The Carbon & Biodiversity Commission regularly reviews relevant news and information on carbon and biodiversity and prepares a summary. We share with you here the main points of the 6th watch. The newsletter is available on request for ATIBT members.
This newlsletter focuses on two thematics: the debates on REDD+ credits and the Montreal COP15 on biodiversity.
On the debates on REDD+ credits
The projects involved in the debate are the REDD+ projects that avoid emissions, and not the reduction and sequestration projects that are subject to less criticism, including those of The Guardian, which recently conducted an investigation on the subject.
According to The Guardian's investigation, 94% of the carbon credits generated by VCS-certified projects are "phantom", i.e. not actually representing a reduction in carbon emissions. Verra refutes the figures given, believing that the methodologies used to obtain these figures are unreliable.
Although open to criticism, the REDD+ mechanism is the only one that can mobilize large-scale funding for forest and biodiversity protection and is part of the global solution to reach the Paris objectives.
There are many ways to improve. These projects should not disappear, but certification methodologies for obtaining carbon credits need to be refined. Although carbon projects play an important role in reducing global emissions and deforestation, national governments retain the greatest leverage.
The problem is not so much with the projects, which are still positive for the environment, as with the companies that buy these credits in order to offset carbon emissions. If the credits are "fictitious", the company buys "false" emission reductions and clears itself of its own efforts.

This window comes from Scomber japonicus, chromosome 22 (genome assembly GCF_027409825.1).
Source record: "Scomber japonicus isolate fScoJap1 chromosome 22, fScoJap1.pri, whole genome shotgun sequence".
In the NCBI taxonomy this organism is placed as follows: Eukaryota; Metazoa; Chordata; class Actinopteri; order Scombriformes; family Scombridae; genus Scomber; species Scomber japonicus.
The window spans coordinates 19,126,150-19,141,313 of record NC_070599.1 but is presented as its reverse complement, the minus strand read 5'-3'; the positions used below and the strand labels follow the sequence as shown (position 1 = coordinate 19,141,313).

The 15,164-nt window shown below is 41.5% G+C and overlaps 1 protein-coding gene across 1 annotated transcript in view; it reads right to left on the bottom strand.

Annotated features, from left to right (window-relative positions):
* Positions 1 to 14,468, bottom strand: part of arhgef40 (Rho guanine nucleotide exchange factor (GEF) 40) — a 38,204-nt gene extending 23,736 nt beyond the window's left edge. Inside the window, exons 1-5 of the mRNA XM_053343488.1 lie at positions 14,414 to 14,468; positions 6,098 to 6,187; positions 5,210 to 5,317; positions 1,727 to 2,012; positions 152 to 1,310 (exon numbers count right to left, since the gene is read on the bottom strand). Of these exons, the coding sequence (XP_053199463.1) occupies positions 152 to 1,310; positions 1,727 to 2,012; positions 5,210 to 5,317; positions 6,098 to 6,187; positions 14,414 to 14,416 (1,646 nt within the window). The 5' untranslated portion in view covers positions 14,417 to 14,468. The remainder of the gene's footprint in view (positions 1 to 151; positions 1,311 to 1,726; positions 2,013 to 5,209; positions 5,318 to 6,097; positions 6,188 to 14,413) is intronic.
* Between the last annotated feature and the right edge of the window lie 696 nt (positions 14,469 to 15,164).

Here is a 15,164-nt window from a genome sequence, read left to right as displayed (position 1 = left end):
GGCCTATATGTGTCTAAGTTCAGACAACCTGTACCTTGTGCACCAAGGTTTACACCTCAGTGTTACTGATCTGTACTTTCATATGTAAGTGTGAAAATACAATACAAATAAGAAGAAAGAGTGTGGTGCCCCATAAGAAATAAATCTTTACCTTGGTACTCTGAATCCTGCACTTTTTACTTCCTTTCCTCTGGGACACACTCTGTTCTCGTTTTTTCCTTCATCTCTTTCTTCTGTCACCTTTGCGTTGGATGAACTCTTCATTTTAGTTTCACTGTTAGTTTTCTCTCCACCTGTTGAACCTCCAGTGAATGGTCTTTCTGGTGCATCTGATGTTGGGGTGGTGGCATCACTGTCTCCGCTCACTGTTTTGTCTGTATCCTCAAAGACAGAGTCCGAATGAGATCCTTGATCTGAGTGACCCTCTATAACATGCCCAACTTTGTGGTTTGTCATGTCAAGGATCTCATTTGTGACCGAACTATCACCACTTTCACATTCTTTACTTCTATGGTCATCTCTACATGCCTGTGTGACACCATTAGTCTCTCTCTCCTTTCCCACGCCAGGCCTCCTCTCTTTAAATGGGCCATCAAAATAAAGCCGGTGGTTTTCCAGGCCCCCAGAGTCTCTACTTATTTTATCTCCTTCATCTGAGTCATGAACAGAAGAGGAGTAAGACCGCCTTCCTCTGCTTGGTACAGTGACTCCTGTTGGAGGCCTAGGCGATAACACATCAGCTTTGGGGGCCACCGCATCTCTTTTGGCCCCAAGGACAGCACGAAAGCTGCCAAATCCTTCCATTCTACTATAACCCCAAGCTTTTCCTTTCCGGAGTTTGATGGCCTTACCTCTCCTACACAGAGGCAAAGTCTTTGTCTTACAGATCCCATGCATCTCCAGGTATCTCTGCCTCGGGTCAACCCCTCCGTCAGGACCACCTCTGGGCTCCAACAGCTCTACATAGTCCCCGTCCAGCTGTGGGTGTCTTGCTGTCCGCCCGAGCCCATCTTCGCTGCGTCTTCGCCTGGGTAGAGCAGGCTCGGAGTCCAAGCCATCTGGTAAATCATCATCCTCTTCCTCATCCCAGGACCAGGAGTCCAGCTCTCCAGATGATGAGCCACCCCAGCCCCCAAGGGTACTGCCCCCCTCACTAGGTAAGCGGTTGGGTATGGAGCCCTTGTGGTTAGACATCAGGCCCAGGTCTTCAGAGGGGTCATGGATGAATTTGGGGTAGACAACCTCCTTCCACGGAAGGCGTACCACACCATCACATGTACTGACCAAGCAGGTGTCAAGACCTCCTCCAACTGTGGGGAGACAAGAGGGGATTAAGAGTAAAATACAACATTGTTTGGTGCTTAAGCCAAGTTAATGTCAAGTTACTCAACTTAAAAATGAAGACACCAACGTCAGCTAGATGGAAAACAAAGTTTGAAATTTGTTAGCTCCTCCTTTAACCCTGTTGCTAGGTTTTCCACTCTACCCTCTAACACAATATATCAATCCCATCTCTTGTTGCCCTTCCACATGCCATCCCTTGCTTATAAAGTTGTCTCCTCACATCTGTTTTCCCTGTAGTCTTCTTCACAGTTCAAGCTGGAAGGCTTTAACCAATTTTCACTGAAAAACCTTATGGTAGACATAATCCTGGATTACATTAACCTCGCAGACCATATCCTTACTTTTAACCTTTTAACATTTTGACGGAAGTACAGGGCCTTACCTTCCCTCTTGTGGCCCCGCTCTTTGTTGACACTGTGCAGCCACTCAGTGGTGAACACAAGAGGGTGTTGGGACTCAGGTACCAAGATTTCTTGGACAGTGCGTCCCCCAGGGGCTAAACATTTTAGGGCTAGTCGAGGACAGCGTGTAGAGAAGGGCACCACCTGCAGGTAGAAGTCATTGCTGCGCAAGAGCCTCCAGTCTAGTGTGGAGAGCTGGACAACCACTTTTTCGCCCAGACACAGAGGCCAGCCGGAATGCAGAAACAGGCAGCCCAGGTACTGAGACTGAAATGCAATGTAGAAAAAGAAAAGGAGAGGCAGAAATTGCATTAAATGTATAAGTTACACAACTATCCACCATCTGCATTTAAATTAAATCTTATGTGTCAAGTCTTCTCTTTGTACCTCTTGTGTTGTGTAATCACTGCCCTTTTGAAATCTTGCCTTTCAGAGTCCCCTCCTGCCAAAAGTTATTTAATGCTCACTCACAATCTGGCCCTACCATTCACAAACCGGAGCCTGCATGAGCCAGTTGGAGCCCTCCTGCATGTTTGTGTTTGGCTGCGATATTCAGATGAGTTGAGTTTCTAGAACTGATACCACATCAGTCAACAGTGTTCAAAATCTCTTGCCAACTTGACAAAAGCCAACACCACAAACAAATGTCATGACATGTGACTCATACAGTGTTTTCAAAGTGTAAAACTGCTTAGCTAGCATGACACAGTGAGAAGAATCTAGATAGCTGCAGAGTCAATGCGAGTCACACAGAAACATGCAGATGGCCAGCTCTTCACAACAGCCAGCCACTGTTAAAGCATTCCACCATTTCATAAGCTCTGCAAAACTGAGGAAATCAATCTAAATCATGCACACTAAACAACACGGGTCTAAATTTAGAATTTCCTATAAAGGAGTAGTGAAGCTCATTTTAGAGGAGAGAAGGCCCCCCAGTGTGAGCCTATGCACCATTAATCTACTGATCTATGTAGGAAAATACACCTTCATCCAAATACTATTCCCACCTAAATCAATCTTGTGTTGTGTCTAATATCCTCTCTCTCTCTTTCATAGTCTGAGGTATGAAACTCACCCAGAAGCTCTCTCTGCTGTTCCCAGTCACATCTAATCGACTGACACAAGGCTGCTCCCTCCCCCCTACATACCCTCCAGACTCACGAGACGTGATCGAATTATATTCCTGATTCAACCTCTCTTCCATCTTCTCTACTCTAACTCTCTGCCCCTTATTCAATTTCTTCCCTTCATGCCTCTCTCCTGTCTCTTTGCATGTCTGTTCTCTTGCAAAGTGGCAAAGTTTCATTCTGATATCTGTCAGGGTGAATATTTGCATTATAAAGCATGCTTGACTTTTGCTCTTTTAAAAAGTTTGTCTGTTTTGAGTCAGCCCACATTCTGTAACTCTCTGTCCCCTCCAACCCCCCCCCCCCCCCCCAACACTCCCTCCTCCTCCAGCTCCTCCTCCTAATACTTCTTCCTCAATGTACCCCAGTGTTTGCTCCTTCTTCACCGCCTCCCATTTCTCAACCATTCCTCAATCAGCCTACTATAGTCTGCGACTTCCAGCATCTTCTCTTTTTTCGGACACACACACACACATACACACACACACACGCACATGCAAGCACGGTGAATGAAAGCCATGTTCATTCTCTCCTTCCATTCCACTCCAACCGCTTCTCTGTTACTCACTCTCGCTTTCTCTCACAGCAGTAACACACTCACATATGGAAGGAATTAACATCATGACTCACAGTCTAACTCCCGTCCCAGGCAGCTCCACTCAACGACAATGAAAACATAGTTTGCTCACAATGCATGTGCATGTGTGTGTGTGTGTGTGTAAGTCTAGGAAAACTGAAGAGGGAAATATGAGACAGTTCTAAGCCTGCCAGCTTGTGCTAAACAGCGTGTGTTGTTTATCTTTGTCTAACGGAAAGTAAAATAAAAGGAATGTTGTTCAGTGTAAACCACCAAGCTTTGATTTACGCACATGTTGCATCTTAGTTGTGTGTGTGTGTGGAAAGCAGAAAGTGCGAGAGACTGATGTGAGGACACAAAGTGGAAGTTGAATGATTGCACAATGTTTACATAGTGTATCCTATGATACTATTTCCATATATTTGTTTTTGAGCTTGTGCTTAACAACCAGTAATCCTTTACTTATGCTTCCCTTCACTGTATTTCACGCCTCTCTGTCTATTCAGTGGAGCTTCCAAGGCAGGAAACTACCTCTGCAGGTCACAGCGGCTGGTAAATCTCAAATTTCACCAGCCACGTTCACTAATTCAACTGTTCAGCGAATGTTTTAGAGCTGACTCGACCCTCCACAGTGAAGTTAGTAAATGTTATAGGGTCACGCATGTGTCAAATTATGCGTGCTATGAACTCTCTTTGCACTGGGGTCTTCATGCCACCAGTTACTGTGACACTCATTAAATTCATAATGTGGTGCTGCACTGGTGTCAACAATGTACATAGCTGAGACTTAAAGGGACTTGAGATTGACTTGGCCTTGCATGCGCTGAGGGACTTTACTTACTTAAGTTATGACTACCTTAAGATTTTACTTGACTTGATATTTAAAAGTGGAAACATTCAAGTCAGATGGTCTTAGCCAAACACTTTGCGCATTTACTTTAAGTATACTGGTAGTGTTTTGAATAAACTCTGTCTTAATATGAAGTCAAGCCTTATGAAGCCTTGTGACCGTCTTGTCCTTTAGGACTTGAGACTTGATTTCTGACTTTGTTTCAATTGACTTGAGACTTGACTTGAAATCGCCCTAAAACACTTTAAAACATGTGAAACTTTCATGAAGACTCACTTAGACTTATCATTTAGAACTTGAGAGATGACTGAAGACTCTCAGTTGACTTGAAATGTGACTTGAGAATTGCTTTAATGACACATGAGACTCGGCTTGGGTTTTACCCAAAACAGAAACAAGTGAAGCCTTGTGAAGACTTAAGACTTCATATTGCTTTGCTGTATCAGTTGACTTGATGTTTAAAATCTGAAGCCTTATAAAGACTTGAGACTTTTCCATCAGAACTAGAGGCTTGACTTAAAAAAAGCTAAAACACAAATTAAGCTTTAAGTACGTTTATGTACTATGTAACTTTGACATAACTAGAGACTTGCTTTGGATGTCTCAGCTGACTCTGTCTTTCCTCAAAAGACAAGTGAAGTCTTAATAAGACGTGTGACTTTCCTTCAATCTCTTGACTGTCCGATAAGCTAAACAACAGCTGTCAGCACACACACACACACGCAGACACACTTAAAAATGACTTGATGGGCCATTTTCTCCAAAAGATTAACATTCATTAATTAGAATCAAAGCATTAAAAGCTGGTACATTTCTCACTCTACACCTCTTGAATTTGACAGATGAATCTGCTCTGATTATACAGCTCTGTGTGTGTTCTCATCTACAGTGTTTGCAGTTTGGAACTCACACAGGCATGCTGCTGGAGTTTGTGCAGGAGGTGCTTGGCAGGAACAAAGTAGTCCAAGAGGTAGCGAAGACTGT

It is therefore necessary to get away from the logic of "carbon offsetting" which implies that each ton of CO2 emitted can be compensated, as this does not encourage actors to make a real effort to reduce emissions.
On the subject, you can read the CIFOR article that we relayed last week.
On the COP 15 in Montreal on biodiversity
The collapse of biodiversity is irrevocable: 1 million species are threatened with extinction, 75% of the earth's surface has been significantly altered and 85% of wetlands have disappeared.
The objective of the COP15 was to obtain results for the protection of nature and the means to put an end to the impoverishment of biodiversity at the global level thanks to quantified, measurable objectives, with a monitoring framework for the period 2022-2030.
The framework set is ambitious but at least realistic and achievable, with concrete numerical targets including the protection of 30% of land and oceans by 2030 (currently 17% of land and 8% of marine areas are under protection). To achieve these objectives, the agreement provides for substantial funding.
The adoption of the Kunming-Montreal framework represents an important step forward, firstly because it establishes an international reference for action for living things, but also because some of the objectives it sets out are ambitious. However, several points remain unclear and leave much room for interpretation. It is regrettable that this agreement is not binding.
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